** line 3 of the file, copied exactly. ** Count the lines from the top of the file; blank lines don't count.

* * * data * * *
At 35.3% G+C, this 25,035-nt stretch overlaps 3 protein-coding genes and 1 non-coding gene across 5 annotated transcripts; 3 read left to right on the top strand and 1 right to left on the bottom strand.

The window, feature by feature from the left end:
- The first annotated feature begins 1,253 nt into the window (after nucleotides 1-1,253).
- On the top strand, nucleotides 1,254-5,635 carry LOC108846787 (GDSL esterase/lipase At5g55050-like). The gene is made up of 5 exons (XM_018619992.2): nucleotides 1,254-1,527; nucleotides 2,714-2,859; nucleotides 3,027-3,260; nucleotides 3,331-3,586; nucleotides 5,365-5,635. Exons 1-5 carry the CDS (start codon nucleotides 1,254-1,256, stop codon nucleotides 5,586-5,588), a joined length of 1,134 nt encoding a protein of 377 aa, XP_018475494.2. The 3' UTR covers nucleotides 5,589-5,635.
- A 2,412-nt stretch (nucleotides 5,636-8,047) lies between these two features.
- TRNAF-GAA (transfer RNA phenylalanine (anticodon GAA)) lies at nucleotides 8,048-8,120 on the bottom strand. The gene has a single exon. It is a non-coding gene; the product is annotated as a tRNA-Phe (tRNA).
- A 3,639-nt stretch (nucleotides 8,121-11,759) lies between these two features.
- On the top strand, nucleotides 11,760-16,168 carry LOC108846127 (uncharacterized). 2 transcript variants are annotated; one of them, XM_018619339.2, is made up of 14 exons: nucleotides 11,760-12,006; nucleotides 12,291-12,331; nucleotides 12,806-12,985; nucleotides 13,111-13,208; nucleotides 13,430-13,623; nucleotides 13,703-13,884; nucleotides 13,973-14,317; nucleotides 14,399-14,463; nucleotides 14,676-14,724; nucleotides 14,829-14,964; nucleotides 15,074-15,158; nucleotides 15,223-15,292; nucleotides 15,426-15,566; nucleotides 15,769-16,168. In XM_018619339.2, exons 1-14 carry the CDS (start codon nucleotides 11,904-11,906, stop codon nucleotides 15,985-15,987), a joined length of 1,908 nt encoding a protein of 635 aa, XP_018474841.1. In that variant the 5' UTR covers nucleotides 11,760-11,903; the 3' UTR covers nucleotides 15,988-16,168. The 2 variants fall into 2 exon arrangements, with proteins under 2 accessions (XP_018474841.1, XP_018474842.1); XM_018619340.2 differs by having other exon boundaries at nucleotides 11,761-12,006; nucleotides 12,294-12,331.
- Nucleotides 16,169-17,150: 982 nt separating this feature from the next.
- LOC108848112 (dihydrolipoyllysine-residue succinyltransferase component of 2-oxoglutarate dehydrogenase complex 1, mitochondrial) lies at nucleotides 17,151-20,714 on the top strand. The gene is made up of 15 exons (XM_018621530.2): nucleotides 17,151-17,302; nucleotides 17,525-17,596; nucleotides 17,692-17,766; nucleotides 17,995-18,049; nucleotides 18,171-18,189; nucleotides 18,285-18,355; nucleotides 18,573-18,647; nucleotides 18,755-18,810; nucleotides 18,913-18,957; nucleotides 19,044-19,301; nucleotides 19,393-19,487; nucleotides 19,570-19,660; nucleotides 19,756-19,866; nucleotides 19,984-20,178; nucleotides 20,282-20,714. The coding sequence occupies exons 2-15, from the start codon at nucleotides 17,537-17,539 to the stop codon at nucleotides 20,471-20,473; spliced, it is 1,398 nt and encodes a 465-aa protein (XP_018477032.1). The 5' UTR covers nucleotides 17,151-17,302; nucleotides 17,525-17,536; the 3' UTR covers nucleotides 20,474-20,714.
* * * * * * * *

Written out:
- The first annotated feature begins 1,253 nt into the window (after nucleotides 1-1,253).